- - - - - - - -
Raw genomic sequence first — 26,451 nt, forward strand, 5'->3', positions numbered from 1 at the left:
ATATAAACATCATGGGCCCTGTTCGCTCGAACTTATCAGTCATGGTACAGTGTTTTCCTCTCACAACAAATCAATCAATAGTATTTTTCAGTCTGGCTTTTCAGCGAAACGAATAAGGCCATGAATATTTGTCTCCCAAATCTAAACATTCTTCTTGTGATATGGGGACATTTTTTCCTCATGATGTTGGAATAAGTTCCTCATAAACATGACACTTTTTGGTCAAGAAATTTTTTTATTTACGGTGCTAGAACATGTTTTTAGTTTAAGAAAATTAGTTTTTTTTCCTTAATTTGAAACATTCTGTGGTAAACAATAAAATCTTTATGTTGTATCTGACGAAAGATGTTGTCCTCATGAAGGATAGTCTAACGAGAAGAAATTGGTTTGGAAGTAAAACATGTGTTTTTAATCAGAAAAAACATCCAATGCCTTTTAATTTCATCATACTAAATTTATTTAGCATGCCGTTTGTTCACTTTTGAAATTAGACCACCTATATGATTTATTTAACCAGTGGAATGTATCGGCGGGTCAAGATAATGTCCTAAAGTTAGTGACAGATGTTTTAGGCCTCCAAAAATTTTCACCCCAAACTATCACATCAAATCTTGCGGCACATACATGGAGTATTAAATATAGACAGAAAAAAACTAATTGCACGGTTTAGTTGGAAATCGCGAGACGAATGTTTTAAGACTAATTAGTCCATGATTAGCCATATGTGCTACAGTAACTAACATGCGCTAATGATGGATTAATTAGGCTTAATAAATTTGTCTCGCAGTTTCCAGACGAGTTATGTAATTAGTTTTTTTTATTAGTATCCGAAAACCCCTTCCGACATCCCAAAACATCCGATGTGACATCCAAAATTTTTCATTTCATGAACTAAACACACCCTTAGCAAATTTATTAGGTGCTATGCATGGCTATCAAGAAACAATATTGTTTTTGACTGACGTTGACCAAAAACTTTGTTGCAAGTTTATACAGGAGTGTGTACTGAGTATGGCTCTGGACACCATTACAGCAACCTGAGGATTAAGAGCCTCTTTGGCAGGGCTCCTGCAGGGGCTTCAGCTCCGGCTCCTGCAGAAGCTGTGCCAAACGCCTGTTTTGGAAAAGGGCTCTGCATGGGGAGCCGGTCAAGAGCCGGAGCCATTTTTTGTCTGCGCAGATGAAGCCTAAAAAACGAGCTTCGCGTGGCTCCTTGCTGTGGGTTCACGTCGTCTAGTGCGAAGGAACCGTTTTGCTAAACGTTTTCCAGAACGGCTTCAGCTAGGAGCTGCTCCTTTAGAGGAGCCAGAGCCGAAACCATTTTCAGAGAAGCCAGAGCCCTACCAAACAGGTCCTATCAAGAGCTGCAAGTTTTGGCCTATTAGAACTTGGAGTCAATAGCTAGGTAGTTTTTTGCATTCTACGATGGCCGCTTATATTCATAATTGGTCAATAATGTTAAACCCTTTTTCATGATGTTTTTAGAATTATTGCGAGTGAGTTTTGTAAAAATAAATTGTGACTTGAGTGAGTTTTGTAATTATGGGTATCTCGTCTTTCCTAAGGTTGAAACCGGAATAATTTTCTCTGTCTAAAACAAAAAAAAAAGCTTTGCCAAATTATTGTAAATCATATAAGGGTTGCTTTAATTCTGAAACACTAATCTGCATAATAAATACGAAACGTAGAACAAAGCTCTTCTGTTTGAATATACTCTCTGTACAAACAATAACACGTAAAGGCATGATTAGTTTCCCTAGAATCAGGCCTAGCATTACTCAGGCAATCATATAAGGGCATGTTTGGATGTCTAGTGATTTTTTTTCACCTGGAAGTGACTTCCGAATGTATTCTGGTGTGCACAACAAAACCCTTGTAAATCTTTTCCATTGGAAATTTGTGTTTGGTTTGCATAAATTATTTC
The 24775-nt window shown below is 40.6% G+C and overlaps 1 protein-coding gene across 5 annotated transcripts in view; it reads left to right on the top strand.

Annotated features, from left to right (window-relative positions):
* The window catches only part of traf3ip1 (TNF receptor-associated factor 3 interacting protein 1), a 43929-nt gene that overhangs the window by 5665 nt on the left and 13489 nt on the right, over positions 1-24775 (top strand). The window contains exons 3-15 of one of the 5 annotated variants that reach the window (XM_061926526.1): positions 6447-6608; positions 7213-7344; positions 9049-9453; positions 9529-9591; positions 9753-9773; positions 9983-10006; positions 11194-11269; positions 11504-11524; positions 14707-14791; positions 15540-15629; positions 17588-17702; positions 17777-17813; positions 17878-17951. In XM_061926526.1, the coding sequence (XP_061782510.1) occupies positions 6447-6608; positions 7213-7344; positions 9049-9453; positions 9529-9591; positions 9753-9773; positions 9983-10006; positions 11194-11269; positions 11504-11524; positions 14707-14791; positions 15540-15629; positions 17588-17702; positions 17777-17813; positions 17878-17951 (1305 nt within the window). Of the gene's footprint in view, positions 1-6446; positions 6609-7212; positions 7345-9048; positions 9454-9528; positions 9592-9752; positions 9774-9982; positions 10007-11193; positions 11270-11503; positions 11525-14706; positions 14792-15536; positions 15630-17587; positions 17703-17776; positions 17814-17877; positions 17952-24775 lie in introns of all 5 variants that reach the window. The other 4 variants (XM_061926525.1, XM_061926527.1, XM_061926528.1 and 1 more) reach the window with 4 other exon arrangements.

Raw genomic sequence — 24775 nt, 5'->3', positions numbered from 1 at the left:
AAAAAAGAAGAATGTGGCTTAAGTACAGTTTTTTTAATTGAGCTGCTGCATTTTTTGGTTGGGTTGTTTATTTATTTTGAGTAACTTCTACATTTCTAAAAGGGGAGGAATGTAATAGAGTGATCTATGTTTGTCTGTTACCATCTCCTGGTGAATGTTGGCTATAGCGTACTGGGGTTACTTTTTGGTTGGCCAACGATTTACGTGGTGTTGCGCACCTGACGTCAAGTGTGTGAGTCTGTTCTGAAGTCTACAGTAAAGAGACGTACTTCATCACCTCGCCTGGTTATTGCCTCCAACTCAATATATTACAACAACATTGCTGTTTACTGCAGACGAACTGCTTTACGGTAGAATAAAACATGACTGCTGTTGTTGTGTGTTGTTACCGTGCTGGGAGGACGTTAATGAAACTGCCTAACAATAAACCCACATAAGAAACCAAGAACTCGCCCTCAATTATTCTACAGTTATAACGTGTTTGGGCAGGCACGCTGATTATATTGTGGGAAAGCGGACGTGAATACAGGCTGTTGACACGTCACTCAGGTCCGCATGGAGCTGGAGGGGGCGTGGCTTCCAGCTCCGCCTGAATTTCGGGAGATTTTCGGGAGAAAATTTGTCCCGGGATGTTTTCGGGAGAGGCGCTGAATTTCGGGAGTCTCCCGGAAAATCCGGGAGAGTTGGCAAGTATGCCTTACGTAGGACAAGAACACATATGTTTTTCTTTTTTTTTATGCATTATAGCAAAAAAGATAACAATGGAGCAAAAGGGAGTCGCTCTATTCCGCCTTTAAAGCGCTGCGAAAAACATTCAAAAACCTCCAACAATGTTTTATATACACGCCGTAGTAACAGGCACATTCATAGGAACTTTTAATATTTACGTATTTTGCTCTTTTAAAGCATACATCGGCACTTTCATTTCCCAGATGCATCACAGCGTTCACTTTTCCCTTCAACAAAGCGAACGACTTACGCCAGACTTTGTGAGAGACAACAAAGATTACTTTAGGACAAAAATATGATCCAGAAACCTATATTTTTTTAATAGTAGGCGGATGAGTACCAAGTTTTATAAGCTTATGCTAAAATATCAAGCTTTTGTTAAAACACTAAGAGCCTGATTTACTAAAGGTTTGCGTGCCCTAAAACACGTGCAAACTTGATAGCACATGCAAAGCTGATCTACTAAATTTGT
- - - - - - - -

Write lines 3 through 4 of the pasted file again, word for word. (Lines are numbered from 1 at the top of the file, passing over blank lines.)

The 24775-nt window shown below is 40.6% G+C and overlaps 1 protein-coding gene across 5 annotated transcripts in view; it reads left to right on the top strand.

Annotated features, from left to right (window-relative positions):